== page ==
One of the most common ways that financial advisors demonstrate a value proposition to clients is to help clients manage their own behavioral biases and misconceptions; simply put, we help to keep clients from hurting themselves through impulsive, emotionally driven investment decisions. Of course, hopefully most financial planners do more than “just” keep their clients from making bad investment decisions, but it is nonetheless an important starting point. Accordingly, a recent NBER study tried to test this, in what has been characterized as an “advisor sting” study – where the researchers actually went undercover to the offices of advisors, to see what kind of advice would be provided in various scenarios, and unfortunately the results were not terribly favorable to advisors. However, a look under the hood reveals a significant methodological flaw with the NBER study – simply put, they failed to control for whether the people they sought out for advice actually had the training, education, experience, and regulatory standards to even be deemed advisors in the first place, and in fact appear to have sampled extensively from a pool of salespeople with little or no advisory training or focus. As a result, the study might have been better classified as a “salesperson sting” study simply showing that non-advisory salespeople don’t give good advice, regardless of the title they put on their business card. Is that really news to anyone, though?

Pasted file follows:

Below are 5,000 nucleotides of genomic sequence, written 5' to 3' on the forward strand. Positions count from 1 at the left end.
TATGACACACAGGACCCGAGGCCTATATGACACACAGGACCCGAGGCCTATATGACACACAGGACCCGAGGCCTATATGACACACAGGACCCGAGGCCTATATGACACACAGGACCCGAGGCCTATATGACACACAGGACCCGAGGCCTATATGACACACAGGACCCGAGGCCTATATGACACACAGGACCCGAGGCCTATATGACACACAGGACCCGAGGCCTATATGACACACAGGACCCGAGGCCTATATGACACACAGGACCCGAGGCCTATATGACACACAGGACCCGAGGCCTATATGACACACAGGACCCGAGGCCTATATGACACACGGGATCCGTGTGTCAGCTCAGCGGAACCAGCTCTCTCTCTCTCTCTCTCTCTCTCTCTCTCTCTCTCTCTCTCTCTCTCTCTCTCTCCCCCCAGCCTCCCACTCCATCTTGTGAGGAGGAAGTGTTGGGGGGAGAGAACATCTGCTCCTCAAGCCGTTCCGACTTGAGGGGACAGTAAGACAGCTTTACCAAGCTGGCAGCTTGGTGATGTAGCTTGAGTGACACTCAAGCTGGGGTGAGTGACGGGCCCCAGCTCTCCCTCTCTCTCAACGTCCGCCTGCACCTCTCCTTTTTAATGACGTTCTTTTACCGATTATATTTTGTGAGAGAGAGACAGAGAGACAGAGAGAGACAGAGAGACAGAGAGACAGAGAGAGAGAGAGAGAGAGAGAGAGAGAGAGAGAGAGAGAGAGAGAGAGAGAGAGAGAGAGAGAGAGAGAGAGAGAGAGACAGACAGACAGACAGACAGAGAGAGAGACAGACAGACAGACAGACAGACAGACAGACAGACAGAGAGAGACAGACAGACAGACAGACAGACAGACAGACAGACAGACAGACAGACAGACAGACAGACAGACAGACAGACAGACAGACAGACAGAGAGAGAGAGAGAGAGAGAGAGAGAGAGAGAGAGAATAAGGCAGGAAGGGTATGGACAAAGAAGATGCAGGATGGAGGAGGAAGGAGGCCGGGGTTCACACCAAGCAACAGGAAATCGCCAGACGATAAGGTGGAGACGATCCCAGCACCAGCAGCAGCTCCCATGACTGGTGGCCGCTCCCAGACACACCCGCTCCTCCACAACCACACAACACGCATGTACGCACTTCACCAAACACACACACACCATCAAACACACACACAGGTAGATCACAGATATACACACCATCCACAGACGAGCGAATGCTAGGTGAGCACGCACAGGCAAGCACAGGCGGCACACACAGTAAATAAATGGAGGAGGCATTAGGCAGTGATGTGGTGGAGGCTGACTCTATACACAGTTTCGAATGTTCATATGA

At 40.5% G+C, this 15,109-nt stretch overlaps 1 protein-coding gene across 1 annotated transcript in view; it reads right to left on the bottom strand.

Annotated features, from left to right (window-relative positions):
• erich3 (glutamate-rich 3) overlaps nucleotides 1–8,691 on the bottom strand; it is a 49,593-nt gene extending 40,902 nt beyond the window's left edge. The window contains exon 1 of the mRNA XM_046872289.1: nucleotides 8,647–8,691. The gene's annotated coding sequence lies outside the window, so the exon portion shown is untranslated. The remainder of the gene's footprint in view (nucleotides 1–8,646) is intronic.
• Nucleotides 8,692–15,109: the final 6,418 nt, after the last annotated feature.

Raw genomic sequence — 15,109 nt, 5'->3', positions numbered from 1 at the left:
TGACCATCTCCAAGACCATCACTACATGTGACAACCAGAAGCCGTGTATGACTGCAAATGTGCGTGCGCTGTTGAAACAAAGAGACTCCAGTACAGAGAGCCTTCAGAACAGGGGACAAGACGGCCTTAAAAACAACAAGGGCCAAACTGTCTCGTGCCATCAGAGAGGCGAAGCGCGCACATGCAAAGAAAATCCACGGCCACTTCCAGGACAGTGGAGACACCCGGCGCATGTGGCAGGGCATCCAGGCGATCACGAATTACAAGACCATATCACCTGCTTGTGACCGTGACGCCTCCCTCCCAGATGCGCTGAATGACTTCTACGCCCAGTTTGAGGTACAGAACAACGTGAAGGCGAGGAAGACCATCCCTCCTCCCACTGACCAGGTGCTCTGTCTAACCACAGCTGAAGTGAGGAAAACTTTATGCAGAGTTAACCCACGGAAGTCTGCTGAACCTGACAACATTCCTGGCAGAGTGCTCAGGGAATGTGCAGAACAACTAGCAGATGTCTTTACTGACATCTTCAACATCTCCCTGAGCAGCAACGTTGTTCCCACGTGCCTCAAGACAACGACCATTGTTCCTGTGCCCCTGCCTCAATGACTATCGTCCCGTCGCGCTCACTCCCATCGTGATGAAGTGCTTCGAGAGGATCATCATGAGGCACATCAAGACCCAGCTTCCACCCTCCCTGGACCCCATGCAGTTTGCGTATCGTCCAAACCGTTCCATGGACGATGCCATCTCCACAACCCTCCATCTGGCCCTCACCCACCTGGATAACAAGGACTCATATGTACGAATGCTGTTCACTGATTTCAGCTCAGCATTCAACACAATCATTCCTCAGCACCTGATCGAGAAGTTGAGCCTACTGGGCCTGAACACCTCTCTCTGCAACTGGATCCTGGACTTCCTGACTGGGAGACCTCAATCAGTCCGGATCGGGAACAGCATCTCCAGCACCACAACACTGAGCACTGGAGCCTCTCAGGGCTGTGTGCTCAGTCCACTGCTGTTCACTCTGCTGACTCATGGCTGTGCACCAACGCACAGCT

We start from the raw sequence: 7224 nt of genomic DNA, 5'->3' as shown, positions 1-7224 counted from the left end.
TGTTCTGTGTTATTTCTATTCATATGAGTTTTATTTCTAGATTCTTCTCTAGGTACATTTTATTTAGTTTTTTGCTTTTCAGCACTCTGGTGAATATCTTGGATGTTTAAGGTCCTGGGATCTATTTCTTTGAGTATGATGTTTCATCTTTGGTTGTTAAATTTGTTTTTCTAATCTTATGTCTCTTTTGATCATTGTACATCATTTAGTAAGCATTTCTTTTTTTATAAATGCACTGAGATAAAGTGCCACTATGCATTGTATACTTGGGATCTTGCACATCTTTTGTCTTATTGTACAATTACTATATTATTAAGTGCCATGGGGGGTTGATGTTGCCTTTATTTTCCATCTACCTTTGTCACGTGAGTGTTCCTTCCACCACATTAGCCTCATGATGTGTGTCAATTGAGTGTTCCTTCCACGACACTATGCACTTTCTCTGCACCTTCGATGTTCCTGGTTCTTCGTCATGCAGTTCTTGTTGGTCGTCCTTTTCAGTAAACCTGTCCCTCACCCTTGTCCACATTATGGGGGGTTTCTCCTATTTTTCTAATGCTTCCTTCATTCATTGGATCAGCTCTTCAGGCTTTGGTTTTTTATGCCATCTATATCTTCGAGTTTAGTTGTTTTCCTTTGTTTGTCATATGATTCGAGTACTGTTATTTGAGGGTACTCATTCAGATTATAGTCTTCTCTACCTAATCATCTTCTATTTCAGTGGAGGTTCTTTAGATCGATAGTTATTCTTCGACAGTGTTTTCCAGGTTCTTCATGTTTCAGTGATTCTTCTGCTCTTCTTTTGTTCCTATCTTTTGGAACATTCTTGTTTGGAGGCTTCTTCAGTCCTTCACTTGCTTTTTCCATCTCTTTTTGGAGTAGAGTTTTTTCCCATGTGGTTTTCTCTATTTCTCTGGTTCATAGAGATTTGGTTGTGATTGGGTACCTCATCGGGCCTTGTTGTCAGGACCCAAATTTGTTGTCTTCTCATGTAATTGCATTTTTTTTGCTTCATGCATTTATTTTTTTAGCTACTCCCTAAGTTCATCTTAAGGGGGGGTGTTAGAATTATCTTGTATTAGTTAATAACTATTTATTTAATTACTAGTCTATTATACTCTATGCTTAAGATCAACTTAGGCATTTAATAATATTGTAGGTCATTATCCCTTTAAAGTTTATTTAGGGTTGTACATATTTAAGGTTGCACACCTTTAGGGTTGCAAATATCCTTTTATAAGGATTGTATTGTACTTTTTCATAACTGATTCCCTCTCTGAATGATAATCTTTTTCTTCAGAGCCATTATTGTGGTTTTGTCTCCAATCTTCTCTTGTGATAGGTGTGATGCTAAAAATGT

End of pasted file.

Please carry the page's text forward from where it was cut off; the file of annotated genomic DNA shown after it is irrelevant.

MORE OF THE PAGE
The inspiration for today’s blog post is a recently released National Bureau of Economic Research (NBER) working paper entitled “The Market for Financial Advice: An Audit Study” by Sendhil Mullainathan, Markus Noeth, and Antoinette Schoar. The stated purpose of the research was noble: to examine the question of whether financial advisors undo, or reinforce, the behavioral biases and misconceptions of their clients? In other words, at the most basic level – do advisors help their clients to make better investment decisions.